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    • "The conventional treatment of bacterial infections currently lies in administering antibiotics alone or in combination [23], or using last-generation antibiotics as the case of the multi-resistant Enterobacteriaceae with carbapenems [24]. In spite of this, strains resistant to these new antibacterials emerge continuously, making the situation critical. "
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    ABSTRACT: The emergence of antibiotic-resistant pathogenic bacteria during the last decades has become a public health concern worldwide. Aiming to explore new alternatives to treat antibiotic-resistant bacteria and given that the tellurium oxyanion tellurite is highly toxic for most microorganisms, we evaluated the ability of sub lethal tellurite concentrations to strengthen the effect of several antibiotics. Tellurite, at nM or µM concentrations, increased importantly the toxicity of defined antibacterials. This was observed with both gram negative and gram positive bacteria, irrespective of the antibiotic or tellurite tolerance of the particular microorganism. The tellurite-mediated antibiotic-potentiating effect occurs in laboratory and clinical, uropathogenic Escherichia coli, especially with antibiotics disturbing the cell wall (ampicillin, cefotaxime) or protein synthesis (tetracycline, chloramphenicol, gentamicin). In particular, the effect of tellurite on the activity of the clinically-relevant, third-generation cephalosporin (cefotaxime), was evaluated. Cell viability assays showed that tellurite and cefotaxime act synergistically against E. coli. In conclusion, using tellurite like an adjuvant could be of great help to cope with several multi-resistant pathogens.
    Full-text · Article · Apr 2012 · PLoS ONE
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    ABSTRACT: Background The development of resistance to multiple antimicrobials has limited treatment options for gonorrhoea. Potential emergence of cephalosporin resistance in Neisseria gonorrhoeae and cephalosporin allergy in some patients make it necessary to evaluate the effectiveness of other available antimicrobials. Gentamicin is widely available in the USA and is used for gonorrhoea treatment in several countries. Methods We conducted a systematic review of the medical literature to assess the effectiveness of gentamicin for treatment of uncomplicated urogenital gonococcal infections. Two reviewers assessed relevant articles and independently selected studies that met pre-specified selection criteria (including systematic enrolment and assignment to treatment and culture-confirmed diagnosis and outcome). Summary measures for selected studies were pooled using inverse variance-weighted averages with fixed effects. Heterogeneity was assessed using I-squared, which estimates proportion (from 0% to 100%) of variability attributable to heterogeneity between studies. Pooled percentage with negative follow-up culture was compared with CDC criteria for selection of recommended therapy (>95% efficacy with lower 95% CI >95%). Results 18 potentially relevant English-language studies were identified; three met inclusion criteria. Reviewer agreement for initial judgement on meeting selection criteria was substantial (κ 0.68). Two studies used 240 mg, and one study used 280 mg IM gentamicin. Percentages with negative culture after single-dose treatment were 90.7% (n=86), 91.4% (n=220), and 95.0% (n=40). Pooled percentage with negative culture after single-dose treatment was 91.5% (95% CI 88.1% to 94.0%, I-squared = 0%). Conclusions Gentamicin does not meet current CDC criteria for recommended treatment of gonorrhoea. However, if cephalosporin resistance emerges, gentamicin may be a useful alternative agent. Evaluation of additional regimens, including combination therapy, is warranted.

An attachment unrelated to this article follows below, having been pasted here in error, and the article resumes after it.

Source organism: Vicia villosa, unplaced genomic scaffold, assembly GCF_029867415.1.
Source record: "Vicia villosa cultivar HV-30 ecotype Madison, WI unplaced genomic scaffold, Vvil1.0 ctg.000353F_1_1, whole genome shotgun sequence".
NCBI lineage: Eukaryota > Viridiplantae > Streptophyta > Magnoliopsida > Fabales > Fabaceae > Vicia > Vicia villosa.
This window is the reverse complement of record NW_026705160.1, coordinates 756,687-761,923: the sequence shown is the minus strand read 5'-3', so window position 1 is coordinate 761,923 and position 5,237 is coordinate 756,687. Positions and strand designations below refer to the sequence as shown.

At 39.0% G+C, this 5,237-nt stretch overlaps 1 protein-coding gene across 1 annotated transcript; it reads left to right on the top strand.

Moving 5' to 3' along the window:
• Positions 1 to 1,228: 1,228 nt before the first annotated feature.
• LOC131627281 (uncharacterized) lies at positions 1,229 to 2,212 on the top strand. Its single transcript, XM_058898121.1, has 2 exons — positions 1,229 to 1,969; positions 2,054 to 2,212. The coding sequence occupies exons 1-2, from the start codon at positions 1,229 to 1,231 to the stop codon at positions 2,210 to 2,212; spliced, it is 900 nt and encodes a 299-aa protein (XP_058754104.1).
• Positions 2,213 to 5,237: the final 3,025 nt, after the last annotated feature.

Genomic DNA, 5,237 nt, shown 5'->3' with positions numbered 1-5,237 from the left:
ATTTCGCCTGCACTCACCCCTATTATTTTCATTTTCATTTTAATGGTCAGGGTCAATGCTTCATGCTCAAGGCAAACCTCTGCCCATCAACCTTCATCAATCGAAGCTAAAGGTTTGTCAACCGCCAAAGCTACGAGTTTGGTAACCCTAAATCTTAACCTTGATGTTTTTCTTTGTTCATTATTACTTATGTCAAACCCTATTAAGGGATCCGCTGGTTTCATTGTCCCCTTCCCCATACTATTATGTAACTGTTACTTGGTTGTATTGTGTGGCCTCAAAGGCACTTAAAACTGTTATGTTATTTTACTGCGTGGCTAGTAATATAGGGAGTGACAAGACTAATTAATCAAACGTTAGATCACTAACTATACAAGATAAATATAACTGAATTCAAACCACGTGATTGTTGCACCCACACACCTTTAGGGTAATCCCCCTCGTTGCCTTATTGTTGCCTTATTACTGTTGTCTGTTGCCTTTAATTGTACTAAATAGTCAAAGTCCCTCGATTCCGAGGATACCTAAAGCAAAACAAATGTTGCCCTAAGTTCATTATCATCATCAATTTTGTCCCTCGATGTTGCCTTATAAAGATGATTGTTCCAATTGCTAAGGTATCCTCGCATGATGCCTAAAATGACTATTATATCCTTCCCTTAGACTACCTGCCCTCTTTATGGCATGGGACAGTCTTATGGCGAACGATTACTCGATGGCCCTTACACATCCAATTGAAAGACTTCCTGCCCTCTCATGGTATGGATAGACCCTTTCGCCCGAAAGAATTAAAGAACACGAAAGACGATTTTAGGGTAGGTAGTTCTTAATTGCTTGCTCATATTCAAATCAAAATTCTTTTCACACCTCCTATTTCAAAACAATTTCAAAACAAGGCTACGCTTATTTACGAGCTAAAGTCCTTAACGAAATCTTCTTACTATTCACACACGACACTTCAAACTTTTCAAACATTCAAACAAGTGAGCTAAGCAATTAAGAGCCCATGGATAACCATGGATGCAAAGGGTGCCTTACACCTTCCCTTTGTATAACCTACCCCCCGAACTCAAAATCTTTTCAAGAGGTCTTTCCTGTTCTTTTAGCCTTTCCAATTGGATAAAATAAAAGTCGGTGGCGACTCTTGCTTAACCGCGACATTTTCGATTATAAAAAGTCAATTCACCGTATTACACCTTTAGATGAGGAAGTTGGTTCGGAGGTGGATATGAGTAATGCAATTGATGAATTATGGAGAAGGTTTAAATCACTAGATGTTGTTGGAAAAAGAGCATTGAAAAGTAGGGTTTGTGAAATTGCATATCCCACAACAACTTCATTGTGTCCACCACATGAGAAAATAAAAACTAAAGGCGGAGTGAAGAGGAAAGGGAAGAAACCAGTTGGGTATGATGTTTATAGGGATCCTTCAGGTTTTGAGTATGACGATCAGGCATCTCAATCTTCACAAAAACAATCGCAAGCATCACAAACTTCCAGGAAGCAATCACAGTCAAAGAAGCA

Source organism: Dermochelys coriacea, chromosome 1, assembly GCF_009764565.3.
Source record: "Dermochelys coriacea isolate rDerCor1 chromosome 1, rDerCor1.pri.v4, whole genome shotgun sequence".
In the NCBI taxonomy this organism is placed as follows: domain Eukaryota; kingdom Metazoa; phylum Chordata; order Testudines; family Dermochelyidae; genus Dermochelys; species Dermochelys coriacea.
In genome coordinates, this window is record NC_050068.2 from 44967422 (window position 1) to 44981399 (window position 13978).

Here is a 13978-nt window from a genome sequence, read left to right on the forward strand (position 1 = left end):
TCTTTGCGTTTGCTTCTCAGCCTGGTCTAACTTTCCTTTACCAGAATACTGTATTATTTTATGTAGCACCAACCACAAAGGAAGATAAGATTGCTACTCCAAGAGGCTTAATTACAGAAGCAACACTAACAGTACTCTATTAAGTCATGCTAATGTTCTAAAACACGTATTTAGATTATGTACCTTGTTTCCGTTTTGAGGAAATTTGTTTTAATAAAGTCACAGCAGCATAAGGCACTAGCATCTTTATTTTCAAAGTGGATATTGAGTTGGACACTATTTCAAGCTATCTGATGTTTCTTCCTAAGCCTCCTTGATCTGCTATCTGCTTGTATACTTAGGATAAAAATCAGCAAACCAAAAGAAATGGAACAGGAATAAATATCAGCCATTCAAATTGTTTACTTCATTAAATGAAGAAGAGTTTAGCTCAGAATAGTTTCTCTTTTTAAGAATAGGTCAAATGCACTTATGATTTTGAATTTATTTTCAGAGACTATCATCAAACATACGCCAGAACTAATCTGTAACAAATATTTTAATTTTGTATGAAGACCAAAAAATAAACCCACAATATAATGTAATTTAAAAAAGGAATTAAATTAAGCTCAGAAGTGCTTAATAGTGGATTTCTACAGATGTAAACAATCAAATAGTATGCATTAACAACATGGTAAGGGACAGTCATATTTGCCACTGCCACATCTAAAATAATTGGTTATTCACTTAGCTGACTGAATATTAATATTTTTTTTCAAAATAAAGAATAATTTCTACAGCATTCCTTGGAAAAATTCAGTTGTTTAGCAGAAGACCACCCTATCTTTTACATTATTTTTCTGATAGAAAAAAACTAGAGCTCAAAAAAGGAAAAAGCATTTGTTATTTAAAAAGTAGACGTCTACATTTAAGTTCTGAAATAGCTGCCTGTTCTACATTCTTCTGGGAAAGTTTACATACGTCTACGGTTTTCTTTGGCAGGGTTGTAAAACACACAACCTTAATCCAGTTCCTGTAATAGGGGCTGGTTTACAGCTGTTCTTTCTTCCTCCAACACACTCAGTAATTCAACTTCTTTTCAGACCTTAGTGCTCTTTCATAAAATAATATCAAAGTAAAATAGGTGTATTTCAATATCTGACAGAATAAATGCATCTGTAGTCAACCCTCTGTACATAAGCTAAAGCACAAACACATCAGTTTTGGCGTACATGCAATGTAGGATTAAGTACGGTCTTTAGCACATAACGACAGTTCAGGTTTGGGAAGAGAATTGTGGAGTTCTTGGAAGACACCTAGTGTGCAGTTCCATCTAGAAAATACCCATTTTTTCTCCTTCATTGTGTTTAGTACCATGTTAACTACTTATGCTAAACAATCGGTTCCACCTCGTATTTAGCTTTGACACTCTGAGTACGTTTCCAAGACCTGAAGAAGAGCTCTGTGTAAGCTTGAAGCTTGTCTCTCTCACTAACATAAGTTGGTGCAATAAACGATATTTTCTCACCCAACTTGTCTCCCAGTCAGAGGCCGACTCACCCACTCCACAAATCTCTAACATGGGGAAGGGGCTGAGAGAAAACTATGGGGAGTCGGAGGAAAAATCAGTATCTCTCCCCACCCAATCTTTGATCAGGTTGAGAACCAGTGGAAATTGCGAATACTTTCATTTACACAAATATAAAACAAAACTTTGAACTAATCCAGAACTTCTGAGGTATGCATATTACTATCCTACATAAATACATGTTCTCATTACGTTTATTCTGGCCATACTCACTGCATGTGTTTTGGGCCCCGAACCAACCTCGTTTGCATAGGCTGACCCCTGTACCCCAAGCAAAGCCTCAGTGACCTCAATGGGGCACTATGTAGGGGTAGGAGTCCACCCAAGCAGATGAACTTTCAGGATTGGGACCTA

Full-text · Article · Jul 2011 · Sexually Transmitted Infections